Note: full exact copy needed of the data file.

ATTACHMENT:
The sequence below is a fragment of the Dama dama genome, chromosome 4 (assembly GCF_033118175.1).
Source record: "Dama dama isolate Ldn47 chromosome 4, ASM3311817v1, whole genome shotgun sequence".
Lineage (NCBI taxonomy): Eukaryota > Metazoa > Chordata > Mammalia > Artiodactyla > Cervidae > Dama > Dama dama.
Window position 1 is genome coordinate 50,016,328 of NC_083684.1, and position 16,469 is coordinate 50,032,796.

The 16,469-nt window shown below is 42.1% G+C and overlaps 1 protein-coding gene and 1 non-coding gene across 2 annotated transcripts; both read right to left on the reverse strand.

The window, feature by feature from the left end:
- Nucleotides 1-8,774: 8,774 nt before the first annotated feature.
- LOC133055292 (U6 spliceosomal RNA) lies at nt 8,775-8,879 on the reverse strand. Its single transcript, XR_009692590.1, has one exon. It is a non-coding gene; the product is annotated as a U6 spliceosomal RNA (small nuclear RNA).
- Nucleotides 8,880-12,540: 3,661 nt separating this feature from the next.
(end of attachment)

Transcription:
The sequence below is a fragment of the Dama dama genome, chromosome 4 (assembly GCF_033118175.1).
Source record: "Dama dama isolate Ldn47 chromosome 4, ASM3311817v1, whole genome shotgun sequence".
Lineage (NCBI taxonomy): Eukaryota > Metazoa > Chordata > Mammalia > Artiodactyla > Cervidae > Dama > Dama dama.
Window position 1 is genome coordinate 50,016,328 of NC_083684.1, and position 16,469 is coordinate 50,032,796.

The 16,469-nt window shown below is 42.1% G+C and overlaps 1 protein-coding gene and 1 non-coding gene across 2 annotated transcripts; both read right to left on the reverse strand.

The window, feature by feature from the left end:
- Nucleotides 1-8,774: 8,774 nt before the first annotated feature.
- LOC133055292 (U6 spliceosomal RNA) lies at nt 8,775-8,879 on the reverse strand. Its single transcript, XR_009692590.1, has one exon. It is a non-coding gene; the product is annotated as a U6 spliceosomal RNA (small nuclear RNA).
- Nucleotides 8,880-12,540: 3,661 nt separating this feature from the next.